SEO Headline (Max 60 characters)

AG Says Indiana U May Not Require Proof of Vaccination

May 28, 2021

Todd Rokita, the attorney general of Indiana, has ruled that Indiana University may not require students, faculty members and other employees at the university's campuses to demonstrate that they have been vaccinated against COVID-19.

The requirement of proof violates a new state law against any unit of state government requiring an "immunization passport," Rokita said.

However, the new law does not ban Indiana University from requiring vaccination, he said.

The new law "only prohibits public universities from requiring proof of the COVID-19 vaccine; it does not prohibit them from requiring the vaccination itself," Rokita said.

A university spokesman told WANE News, “Indiana University is requiring the COVID-19 vaccine because it’s the only way the university can confidently return to the experiences and traditions our students, faculty and staff have told us are important to them: in-person classes, more in-person events and a more typical university experience. In yesterday’s opinion, the attorney general affirmed that it is legal for us to require a vaccine, including one under an Emergency Use Authorization (EUA). His opinion questioned specifically the manner in which we gathered proof of vaccination. Although we disagree with that portion of his opinion, we will further consider our process for verifying the requirement.”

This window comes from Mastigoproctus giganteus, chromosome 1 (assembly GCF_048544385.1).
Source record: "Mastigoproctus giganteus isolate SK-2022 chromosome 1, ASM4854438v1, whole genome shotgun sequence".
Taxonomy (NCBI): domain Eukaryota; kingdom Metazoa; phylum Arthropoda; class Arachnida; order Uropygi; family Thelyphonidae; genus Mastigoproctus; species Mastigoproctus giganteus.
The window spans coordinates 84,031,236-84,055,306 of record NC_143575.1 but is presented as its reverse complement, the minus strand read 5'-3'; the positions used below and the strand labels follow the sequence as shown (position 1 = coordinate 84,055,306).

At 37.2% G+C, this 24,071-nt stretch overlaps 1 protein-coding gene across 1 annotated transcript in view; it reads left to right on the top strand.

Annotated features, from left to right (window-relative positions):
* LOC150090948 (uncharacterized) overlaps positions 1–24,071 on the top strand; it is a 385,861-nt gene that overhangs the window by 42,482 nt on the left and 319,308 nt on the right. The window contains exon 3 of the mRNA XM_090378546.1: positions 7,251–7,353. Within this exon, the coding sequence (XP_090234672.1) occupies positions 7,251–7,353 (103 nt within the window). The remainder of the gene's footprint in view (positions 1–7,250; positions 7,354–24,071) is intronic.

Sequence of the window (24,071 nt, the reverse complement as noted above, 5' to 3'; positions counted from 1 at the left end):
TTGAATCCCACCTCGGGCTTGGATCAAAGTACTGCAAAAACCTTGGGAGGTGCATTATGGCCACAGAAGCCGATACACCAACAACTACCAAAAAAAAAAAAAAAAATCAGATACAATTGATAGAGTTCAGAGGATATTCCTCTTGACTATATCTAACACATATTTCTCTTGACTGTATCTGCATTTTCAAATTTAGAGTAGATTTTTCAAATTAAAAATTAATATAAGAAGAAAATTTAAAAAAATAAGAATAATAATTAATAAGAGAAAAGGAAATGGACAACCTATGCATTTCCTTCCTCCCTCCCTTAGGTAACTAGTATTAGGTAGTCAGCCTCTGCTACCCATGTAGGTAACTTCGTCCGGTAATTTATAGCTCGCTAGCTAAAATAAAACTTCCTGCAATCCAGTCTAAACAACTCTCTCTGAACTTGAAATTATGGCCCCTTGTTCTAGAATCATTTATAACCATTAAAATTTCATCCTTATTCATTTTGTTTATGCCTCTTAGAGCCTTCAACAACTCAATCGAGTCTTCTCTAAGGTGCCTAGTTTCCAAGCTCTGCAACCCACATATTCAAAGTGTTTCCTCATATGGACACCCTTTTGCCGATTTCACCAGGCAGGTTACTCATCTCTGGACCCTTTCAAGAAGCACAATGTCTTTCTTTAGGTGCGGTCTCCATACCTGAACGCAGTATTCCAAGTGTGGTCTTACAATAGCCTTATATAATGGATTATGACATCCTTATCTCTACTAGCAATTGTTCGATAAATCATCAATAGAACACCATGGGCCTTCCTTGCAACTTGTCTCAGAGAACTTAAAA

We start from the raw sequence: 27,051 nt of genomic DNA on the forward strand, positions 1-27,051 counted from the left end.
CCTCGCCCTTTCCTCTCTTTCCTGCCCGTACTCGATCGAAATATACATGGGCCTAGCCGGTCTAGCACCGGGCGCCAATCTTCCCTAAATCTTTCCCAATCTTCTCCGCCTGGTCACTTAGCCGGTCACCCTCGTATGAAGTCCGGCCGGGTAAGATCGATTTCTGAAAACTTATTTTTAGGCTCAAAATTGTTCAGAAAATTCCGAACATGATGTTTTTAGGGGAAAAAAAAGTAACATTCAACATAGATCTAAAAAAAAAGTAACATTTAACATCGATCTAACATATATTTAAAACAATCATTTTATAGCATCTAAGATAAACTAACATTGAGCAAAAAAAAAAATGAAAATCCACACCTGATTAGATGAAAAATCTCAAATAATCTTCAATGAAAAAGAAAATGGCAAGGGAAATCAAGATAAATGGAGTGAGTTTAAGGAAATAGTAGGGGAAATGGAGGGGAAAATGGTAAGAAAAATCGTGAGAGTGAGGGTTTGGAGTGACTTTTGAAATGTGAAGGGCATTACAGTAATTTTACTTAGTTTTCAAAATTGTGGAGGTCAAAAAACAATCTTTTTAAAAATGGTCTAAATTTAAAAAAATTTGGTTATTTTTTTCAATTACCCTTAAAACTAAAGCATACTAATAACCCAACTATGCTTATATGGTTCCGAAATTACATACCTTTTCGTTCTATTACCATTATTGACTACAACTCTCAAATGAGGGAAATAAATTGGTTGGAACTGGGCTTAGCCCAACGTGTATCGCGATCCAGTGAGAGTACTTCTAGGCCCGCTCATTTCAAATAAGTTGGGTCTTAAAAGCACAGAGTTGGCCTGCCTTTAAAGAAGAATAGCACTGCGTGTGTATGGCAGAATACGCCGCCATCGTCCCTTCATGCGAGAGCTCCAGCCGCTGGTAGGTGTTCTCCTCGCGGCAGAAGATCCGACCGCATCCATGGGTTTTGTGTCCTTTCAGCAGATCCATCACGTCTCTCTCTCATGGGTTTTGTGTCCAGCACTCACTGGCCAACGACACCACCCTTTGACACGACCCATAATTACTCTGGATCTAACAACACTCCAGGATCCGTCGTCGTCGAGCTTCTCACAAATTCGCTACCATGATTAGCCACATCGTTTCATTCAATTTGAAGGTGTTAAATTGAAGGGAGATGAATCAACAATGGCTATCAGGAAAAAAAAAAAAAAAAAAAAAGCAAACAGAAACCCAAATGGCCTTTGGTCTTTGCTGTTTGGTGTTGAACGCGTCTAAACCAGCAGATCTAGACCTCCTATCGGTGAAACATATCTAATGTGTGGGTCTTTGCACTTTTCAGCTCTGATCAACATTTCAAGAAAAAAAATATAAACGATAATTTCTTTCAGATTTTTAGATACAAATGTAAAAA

Share Article

Scott Jaschik

Scott Jaschik, Editor, is one of the three founders of Inside Higher Ed. With Doug Lederman, he leads the editorial operations of Inside Higher Ed, overseeing news content, opinion pieces, career advice, blogs and other features. Scott is a leading voice on higher education issues, quoted regularly in publications nationwide, and publishing articles on colleges in publications such as The New York Times, The Boston Globe, The Washington Post, Salon, and elsewhere. He has been a judge or screener for the National Magazine Awards, the Online Journalism Awards, the Folio Editorial Excellence Awards, and the Education Writers Association Awards. Scott served as a mentor in the community college fellowship program of the Hechinger Institute on Education and the Media, of Teachers College, Columbia University. He is a member of the board of the Education Writers Association. From 1999-2003, Scott was editor of The Chronicle of Higher Education. Scott grew up in Rochester, N.Y., and graduated from Cornell University in 1985. He lives in Washington.

Back to Top